Although a half-dozen other missions were currently in process around the world, all of them were being serviced by the Consortium’s various field offices, freeing the provost and his staff aboard The Mendacium to focus exclusively on this one.
Their client had jumped to his death several days ago in Florence, but the Consortium still had numerous outstanding services on his docket—specific tasks the man had entrusted to this organization regardless of the circumstances—and the Consortium, as always, intended to follow through without question.
I have my orders, Knowlton thought, fully intending to comply. He exited his soundproofed glass cubicle, walking past a half-dozen other chambers—some transparent, some opaque—i
n which duty officers were handling other aspects of this same mission.
Knowlton crossed through the thin, processed air of the main control room, nodding to the tech crew, and entered a small walk-in vault containing a dozen strongboxes. He opened one of the boxes and retrieved its contents—in this case, a bright red memory stick. According to the task card attached, the memory stick contained a large video file, which the client had directed them to upload to key media outlets at a specific time tomorrow morning.
Tomorrow’s anonymous upload would be simple enough, but in keeping protocol for all digital files, the flowchart had flagged this file for review today—twenty-four hours prior to delivery—to ensure the Consortium had adequate time to perform any necessary decryption, compiling, or other preparation that might be required before uploading it at the precise hour.
Nothing left to chance.
Knowlton returned to his transparent cubicle and closed the heavy glass door, blocking out the outside world.
He flipped a switch on the wall, and his cubicle instantly turned opaque. For privacy, all of the glass-walled offices aboard The Mendacium were built with “suspended particle device” glass. The transparency of SPD glass was easily controlled by the application or removal of an electric current, which either aligned or randomized millions of tiny rodlike particles suspended within the panel.
Compartmentalization was a cornerstone of the Consortium’s success.
Know only your own mission. Share nothing.
Now, ensconced in his private space, Knowlton inserted the memory stick into his computer and clicked the file to begin his assessment.
Immediately his screen faded to black … and his speakers began playing the soft sound of lapping water. An image slowly appeared on-screen … amorphous and shadowy. Emerging from the darkness, a scene began to take shape … the interior of a cave … or a giant chamber of some sort. The floor of the cavern was water, like an underground lake. Strangely, the water appeared to be illuminated … as if from within.
Knowlton had never seen anything like it. The entire cavern shone with an eerie reddish hue, its pale walls awash with tendril-like reflections of rippling water. What … is this place?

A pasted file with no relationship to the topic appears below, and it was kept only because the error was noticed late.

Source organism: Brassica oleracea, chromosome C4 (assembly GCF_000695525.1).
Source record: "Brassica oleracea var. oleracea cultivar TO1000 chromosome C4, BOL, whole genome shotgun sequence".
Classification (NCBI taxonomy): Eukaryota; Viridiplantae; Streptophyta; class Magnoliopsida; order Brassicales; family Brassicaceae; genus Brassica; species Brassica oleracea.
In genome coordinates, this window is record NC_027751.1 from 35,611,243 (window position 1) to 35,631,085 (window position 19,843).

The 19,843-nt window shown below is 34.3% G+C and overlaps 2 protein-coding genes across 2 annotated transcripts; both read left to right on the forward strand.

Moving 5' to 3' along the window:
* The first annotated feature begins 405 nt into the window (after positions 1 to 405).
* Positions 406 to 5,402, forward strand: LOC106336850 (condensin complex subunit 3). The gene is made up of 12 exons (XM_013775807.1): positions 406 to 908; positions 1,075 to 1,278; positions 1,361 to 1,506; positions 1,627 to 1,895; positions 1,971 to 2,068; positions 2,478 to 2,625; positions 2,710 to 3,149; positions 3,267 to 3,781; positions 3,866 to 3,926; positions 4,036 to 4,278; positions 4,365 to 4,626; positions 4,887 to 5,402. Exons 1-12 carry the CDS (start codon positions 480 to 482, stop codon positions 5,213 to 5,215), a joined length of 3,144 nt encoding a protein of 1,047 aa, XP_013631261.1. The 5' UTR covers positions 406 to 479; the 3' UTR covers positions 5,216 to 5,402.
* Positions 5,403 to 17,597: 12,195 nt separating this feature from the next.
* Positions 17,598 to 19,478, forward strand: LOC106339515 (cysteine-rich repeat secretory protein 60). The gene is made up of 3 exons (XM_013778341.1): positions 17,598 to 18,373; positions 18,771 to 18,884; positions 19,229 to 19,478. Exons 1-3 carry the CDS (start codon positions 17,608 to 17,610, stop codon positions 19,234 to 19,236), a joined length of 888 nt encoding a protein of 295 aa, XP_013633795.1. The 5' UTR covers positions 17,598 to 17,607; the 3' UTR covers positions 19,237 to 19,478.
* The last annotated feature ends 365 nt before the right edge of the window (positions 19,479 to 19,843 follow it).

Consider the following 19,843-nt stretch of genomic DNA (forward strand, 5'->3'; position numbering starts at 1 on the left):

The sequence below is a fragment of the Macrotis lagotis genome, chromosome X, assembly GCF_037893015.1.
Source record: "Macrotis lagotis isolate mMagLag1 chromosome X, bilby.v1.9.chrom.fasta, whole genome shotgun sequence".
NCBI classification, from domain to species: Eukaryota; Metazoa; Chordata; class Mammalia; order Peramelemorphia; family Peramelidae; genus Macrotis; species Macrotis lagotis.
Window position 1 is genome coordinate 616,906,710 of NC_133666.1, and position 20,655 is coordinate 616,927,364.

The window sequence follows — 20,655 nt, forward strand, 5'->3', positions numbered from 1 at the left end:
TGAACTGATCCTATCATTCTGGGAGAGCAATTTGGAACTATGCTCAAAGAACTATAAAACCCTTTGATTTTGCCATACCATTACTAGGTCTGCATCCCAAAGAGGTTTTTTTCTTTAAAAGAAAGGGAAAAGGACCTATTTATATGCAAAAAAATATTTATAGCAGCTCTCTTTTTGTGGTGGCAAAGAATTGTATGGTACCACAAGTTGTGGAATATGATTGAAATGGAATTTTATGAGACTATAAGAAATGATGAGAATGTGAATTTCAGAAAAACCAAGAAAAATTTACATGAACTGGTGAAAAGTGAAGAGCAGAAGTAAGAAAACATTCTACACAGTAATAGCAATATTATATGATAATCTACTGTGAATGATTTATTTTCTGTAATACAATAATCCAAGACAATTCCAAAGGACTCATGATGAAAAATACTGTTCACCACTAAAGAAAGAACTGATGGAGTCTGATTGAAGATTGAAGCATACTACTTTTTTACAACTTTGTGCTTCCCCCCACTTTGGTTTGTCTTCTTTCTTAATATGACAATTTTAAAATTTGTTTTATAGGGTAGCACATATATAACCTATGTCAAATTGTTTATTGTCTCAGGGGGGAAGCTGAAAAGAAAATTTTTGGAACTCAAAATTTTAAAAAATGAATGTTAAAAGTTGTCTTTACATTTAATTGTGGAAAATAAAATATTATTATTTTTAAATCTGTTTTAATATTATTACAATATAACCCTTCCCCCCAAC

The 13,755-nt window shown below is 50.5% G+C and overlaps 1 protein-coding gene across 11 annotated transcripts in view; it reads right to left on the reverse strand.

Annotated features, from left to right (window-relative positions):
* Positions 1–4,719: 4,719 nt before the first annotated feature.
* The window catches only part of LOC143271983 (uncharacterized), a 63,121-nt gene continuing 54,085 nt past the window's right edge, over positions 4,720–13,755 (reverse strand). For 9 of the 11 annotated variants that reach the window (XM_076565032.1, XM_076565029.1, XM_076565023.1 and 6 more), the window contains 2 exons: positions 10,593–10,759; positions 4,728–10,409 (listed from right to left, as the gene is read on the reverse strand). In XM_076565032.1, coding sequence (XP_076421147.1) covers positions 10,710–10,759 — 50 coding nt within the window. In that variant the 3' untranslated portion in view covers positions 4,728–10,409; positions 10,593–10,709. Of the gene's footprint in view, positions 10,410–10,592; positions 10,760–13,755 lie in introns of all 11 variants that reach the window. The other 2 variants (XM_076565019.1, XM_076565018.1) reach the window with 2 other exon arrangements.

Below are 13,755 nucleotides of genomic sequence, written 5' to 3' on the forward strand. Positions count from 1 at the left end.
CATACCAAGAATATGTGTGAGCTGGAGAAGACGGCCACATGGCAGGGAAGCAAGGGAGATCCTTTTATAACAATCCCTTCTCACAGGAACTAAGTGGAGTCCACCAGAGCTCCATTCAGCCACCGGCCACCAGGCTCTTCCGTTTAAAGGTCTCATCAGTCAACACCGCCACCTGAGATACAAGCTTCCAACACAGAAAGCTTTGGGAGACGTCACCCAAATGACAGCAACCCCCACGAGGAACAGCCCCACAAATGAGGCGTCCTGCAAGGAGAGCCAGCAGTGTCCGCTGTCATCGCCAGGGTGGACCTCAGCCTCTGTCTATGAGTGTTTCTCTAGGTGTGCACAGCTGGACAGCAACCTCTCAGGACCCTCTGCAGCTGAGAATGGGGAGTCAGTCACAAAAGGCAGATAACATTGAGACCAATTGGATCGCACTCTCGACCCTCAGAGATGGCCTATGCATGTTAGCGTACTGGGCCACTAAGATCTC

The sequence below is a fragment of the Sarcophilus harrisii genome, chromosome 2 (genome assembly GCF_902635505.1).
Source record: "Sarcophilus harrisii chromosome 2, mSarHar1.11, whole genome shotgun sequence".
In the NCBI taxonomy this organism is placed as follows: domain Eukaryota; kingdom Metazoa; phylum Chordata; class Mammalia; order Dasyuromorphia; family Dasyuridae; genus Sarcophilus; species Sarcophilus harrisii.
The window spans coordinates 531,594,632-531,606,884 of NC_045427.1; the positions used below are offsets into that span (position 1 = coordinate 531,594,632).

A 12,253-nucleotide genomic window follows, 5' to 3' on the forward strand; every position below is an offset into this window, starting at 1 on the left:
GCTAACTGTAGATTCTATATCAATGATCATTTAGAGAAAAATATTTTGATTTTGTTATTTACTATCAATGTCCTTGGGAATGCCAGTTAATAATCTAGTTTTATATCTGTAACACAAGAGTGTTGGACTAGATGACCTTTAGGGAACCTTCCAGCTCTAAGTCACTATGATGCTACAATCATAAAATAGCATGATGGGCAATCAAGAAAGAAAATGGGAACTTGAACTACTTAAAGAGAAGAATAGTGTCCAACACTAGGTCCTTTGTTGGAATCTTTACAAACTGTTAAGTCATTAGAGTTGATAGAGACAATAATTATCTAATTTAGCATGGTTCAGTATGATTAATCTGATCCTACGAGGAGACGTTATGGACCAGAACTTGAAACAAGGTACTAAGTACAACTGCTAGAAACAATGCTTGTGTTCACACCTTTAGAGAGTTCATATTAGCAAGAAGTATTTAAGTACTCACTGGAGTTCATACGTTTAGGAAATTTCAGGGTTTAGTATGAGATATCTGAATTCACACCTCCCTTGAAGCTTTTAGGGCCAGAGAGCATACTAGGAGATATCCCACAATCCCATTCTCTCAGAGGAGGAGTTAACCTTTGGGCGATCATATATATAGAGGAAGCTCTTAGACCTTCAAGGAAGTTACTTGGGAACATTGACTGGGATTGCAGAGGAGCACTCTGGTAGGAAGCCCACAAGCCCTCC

As the lapping continued, the camera began to tilt downward and descend vertically, directly toward the water until the camera pierced the illuminated surface. The sounds of rippling disappeared, replaced by an eerie hush beneath the water. Submerged now, the camera kept descending, moving down through several feet of water until it stopped, focusing on the cavern’s silt-covered floor.
Bolted to the floor was a rectangular plaque of shimmering titanium.
The plaque bore an inscription.
IN THIS PLACE, ON THIS DATE, THE WORLD WAS CHANGED FOREVER.
Engraved at the bottom of the plaque was a name and a date.
The name was that of their client.
The date … tomorrow.
Langdon felt firm hands lifting him now … urging him from his delirium, helping him out of the taxi. The pavement felt cold beneath his bare feet.
Half supported by the slender frame of Dr. Brooks, Langdon staggered down a deserted walkway between two apartment buildings. The dawn air rustled, billowing his hospital gown, and Langdon felt cold air in places he knew he shouldn’t.
The sedative he’d been given in the hospital had left his mind as blurred as his vision. Langdon felt like he was underwater, attempting to claw his way through a viscous, dimly lit world. Sienna Brooks dragged him onward, supporting him with surprising strength.
“Stairs,” she said, and Langdon realized they had reached a side entrance of the building.
Langdon gripped the railing and trudged dizzily upward, one step at a time. His body felt ponderous. Dr. Brooks physically pushed him now. When they reached the landing, she typed some numbers into a rusted old keypad and the door buzzed open.
The air inside was not much warmer, but the tile floors felt like soft carpet on the soles of his feet compared to the rough pavement outside. Dr. Brooks led Langdon to a tiny elevator and yanked open a folding door, herding Langdon into a cubicle that was about the size of a phone booth. The air inside smelled of MS cigarettes—a bittersweet fragrance as ubiquitous in Italy as the aroma of fresh espresso. Ever so slightly, the smell helped clear Langdon’s mind. Dr. Brooks